Make it a goal to have three networking conversations three times a week. I like to schedule an hour every morning networking on LinkedIn. I post a status update, reply to comments on my posts, and comment on other’s posts. I also set aside time to email colleagues just to ask how they’re doing and how things are going for them.
If you’re unsure who to contact, start with your Christmas card list, Facebook friends, LinkedIn connections, or past colleagues. You can also try alumni groups.
Get Active and Intentional in Your Search
If you’re actively or aggressively job searching, start scheduling informational interviews.
Aim to schedule one to three informational interviews per week. This can be as simple as asking if you can send a couple of questions over via email or hopping on a call for 10 minutes. Look for connections who are at one of your target companies or who are in a position you want to move into. When asking for an informational interview, be specific.
I receive multiple requests every week for information. Even though the people who reach out to me aren’t calling it an informational interview this is what it is. They either start by asking a couple of questions, asking if they can ask a couple of questions, or requesting a call. The more detail someone gives me, the better I’m able to respond as to whether I can help. Since I receive so many requests I like to know how many questions they have, how much time they need, why they’re reaching out, what information they’d like me to share. All of this helps me to determine if it’s a good investment of my time and if I can actually help them. If I can’t help them, then I try to refer them to someone who can.
Also, give people options when you request information. I’m not big on informational interviews over the phone but if you ask to email me two to three questions I’m usually happy to oblige.
A couple of tips when contacting people about informational interviews:
- Be specific about what you’re requesting.
- Ask for information, advice, tips, strategies, or about their journey.
- Don’t ask for a job or a referral for a job if you do not know the person well. It takes time to build relationships—that’s why you need to build your network before you need it.
Does the new position you’re targeting require any specific skills or certifications you don’t have? Now is the time to start working on those.
A big mistake I see too many job seekers make is that they spend 95% of their time applying online. Invest 20% of your time applying to positions you find on LinkedIn or job boards. Spend the other 80% of your time on activities that are more effective. Some ideas include:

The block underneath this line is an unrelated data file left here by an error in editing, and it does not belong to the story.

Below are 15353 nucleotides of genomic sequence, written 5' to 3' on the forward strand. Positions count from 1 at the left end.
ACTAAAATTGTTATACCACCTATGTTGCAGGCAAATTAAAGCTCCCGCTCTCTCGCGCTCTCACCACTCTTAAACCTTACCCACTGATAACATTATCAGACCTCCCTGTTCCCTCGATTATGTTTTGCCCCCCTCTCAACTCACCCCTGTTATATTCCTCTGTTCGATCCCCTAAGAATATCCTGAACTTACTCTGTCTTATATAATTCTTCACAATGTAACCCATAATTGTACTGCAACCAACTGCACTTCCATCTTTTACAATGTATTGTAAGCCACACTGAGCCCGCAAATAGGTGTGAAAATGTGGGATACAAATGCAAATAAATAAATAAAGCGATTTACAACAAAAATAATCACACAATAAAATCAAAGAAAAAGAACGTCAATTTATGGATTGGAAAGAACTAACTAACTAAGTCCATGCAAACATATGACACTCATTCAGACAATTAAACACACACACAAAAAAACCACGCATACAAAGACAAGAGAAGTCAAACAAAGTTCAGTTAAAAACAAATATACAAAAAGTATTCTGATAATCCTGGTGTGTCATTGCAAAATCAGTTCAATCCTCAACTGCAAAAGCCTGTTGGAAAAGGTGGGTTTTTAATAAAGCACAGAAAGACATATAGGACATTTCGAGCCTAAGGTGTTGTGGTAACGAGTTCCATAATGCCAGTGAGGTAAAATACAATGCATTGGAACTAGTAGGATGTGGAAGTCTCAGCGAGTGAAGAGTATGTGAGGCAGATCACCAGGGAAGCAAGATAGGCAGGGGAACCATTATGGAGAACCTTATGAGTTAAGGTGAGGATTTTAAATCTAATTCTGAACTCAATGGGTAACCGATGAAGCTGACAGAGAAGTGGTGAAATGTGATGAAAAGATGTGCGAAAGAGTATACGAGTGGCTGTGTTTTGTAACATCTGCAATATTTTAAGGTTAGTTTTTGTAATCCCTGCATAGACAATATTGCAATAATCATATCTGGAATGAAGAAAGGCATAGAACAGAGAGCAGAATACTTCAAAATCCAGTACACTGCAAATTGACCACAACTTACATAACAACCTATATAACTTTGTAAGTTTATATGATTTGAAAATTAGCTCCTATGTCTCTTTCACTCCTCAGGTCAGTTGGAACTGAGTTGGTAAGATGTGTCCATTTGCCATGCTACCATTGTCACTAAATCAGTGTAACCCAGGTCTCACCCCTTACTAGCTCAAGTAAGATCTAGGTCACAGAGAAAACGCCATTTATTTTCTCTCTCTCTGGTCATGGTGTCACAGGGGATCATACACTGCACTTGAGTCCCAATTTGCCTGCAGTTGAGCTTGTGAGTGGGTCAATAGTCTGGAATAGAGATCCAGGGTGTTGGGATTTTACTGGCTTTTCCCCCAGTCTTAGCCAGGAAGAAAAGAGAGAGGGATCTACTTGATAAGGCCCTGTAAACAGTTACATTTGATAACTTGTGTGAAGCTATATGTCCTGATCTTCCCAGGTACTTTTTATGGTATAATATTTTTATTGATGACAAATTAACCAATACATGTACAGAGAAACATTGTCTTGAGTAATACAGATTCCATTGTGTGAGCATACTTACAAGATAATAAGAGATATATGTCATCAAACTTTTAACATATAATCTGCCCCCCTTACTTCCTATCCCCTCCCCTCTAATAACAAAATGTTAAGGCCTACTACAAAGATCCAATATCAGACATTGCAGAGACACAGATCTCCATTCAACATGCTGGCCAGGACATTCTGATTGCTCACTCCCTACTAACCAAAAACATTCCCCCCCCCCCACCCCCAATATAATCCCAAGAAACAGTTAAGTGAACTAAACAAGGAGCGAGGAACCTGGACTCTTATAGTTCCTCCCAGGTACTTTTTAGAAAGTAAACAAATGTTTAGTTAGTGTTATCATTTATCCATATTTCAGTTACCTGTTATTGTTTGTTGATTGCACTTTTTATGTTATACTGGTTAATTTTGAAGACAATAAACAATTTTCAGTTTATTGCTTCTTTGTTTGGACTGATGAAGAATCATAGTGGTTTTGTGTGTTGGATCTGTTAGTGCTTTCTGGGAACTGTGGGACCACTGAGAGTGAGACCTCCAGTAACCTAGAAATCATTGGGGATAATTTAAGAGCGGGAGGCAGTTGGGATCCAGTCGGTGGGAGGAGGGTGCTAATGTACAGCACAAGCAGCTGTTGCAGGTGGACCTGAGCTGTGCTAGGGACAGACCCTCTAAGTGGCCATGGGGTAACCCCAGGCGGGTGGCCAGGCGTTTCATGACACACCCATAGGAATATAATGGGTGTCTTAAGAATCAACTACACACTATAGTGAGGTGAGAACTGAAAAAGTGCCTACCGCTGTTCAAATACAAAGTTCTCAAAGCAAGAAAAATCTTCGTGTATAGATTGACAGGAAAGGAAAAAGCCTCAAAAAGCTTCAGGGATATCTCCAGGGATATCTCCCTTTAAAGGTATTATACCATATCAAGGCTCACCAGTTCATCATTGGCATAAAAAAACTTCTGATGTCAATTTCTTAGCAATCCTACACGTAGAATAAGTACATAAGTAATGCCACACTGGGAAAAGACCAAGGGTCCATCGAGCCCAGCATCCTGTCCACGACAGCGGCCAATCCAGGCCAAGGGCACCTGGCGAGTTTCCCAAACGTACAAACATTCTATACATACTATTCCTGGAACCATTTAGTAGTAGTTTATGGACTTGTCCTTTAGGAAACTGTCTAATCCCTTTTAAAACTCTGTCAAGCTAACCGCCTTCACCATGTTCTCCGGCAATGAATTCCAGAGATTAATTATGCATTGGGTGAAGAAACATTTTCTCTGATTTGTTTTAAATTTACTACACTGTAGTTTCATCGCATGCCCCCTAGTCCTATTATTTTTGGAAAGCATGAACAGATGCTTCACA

- Start locating decision-makers within your target list of employers if you haven’t already. Connect with them on LinkedIn, follow their work, engage, and work your way toward more in-depth conversations.
- Once you have the decision-maker’s contact information, mail them a copy of your value proposition letter.
- Practice salary negotiation, especially if you’re not comfortable with negotiating your salary. Know your worth/value and be ready to back up your request for a higher salary by pointing to your experience, qualifications, and achievements. You can conduct salary research on LinkedIn or Glassdoor.
Navigating a modern job search can feel like a maze. But if you take time to create a plan, prepare, and get active and intentional you’ll quickly gain traction and see quicker results.
Improve your resume and give employers what they want to see on your resume by downloading this free guide with 178 action verbs and high-impact phrases.
In this guide, I provide you with lists of the following types of words:
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About Jessica Holbrook Hernandez
Hi! My name is Jessica Hernandez and I’m the President and CEO of Great Resumes Fast. My desire—and the heart of Great Resumes Fast —is to use our expertise and experience within the HR world to help job seekers who do not have the time, experience, or expertise to create interview-worthy resumes.
Let’s connect on LinkedIn, you can send me an invite here.
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About the author
Jessica Hernandez, President, CEO & Founder of Great Resumes Fast
Hi, I’m Jessica. I started this company back in 2008 after more than a decade directing hiring practices at Fortune 500 companies.
What started as a side hustle (before that was even a word!) helping friends of friends with their resumes has now grown into a company that serves hundreds of happy clients a year. But the personal touch? I’ve kept that.
You might have seen me featured as a resume expert in publications like Forbes, Fast Company, and Fortune. And in 2020, I was honored to be named as a LinkedIn Top Voice of the year!
I’m so glad you’re here, and I can’t wait to help you find your next perfect-fit position!